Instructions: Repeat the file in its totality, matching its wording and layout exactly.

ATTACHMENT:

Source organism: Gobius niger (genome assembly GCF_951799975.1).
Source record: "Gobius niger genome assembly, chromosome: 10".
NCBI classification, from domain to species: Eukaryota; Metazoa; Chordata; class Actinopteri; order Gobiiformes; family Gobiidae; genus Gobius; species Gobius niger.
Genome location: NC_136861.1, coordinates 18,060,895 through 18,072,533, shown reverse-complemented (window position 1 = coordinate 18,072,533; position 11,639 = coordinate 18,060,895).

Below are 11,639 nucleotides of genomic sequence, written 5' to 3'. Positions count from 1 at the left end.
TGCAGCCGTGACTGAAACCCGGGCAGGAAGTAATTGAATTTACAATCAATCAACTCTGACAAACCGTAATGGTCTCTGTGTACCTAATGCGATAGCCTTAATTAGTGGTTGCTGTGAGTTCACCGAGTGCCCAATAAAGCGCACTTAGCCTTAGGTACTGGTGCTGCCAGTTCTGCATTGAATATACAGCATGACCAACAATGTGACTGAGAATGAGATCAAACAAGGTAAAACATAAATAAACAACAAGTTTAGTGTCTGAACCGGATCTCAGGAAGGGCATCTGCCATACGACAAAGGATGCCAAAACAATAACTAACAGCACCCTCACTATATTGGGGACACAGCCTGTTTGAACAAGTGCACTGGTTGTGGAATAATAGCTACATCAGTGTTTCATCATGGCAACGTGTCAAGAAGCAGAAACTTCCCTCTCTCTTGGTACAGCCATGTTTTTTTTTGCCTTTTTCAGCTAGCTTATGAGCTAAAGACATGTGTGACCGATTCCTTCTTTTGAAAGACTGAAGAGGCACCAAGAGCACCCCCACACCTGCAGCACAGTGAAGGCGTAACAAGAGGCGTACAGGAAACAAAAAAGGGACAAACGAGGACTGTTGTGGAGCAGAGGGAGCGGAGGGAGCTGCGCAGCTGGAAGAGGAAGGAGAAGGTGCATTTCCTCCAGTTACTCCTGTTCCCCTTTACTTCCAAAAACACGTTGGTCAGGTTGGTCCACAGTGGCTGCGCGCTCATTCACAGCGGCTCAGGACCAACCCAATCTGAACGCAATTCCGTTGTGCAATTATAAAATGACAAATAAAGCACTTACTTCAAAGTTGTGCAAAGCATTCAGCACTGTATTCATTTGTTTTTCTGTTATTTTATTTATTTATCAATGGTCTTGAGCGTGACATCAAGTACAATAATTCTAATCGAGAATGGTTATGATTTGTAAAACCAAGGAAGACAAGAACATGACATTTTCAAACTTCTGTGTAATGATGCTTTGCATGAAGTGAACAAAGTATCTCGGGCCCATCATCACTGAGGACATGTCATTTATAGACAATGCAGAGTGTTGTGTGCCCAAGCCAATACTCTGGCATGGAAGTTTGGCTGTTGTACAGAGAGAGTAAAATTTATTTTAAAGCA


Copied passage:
Source organism: Gobius niger (genome assembly GCF_951799975.1).
Source record: "Gobius niger genome assembly, chromosome: 10".
NCBI classification, from domain to species: Eukaryota; Metazoa; Chordata; class Actinopteri; order Gobiiformes; family Gobiidae; genus Gobius; species Gobius niger.
Genome location: NC_136861.1, coordinates 18,060,895 through 18,072,533, shown reverse-complemented (window position 1 = coordinate 18,072,533; position 11,639 = coordinate 18,060,895).

Below are 11,639 nucleotides of genomic sequence, written 5' to 3'. Positions count from 1 at the left end.
TGCAGCCGTGACTGAAACCCGGGCAGGAAGTAATTGAATTTACAATCAATCAACTCTGACAAACCGTAATGGTCTCTGTGTACCTAATGCGATAGCCTTAATTAGTGGTTGCTGTGAGTTCACCGAGTGCCCAATAAAGCGCACTTAGCCTTAGGTACTGGTGCTGCCAGTTCTGCATTGAATATACAGCATGACCAACAATGTGACTGAGAATGAGATCAAACAAGGTAAAACATAAATAAACAACAAGTTTAGTGTCTGAACCGGATCTCAGGAAGGGCATCTGCCATACGACAAAGGATGCCAAAACAATAACTAACAGCACCCTCACTATATTGGGGACACAGCCTGTTTGAACAAGTGCACTGGTTGTGGAATAATAGCTACATCAGTGTTTCATCATGGCAACGTGTCAAGAAGCAGAAACTTCCCTCTCTCTTGGTACAGCCATGTTTTTTTTTGCCTTTTTCAGCTAGCTTATGAGCTAAAGACATGTGTGACCGATTCCTTCTTTTGAAAGACTGAAGAGGCACCAAGAGCACCCCCACACCTGCAGCACAGTGAAGGCGTAACAAGAGGCGTACAGGAAACAAAAAAGGGACAAACGAGGACTGTTGTGGAGCAGAGGGAGCGGAGGGAGCTGCGCAGCTGGAAGAGGAAGGAGAAGGTGCATTTCCTCCAGTTACTCCTGTTCCCCTTTACTTCCAAAAACACGTTGGTCAGGTTGGTCCACAGTGGCTGCGCGCTCATTCACAGCGGCTCAGGACCAACCCAATCTGAACGCAATTCCGTTGTGCAATTATAAAATGACAAATAAAGCACTTACTTCAAAGTTGTGCAAAGCATTCAGCACTGTATTCATTTGTTTTTCTGTTATTTTATTTATTTATCAATGGTCTTGAGCGTGACATCAAGTACAATAATTCTAATCGAGAATGGTTATGATTTGTAAAACCAAGGAAGACAAGAACATGACATTTTCAAACTTCTGTGTAATGATGCTTTGCATGAAGTGAACAAAGTATCTCGGGCCCATCATCACTGAGGACATGTCATTTATAGACAATGCAGAGTGTTGTGTGCCCAAGCCAATACTCTGGCATGGAAGTTTGGCTGTTGTACAGAGAGAGTAAAATTTATTTTAAAGCA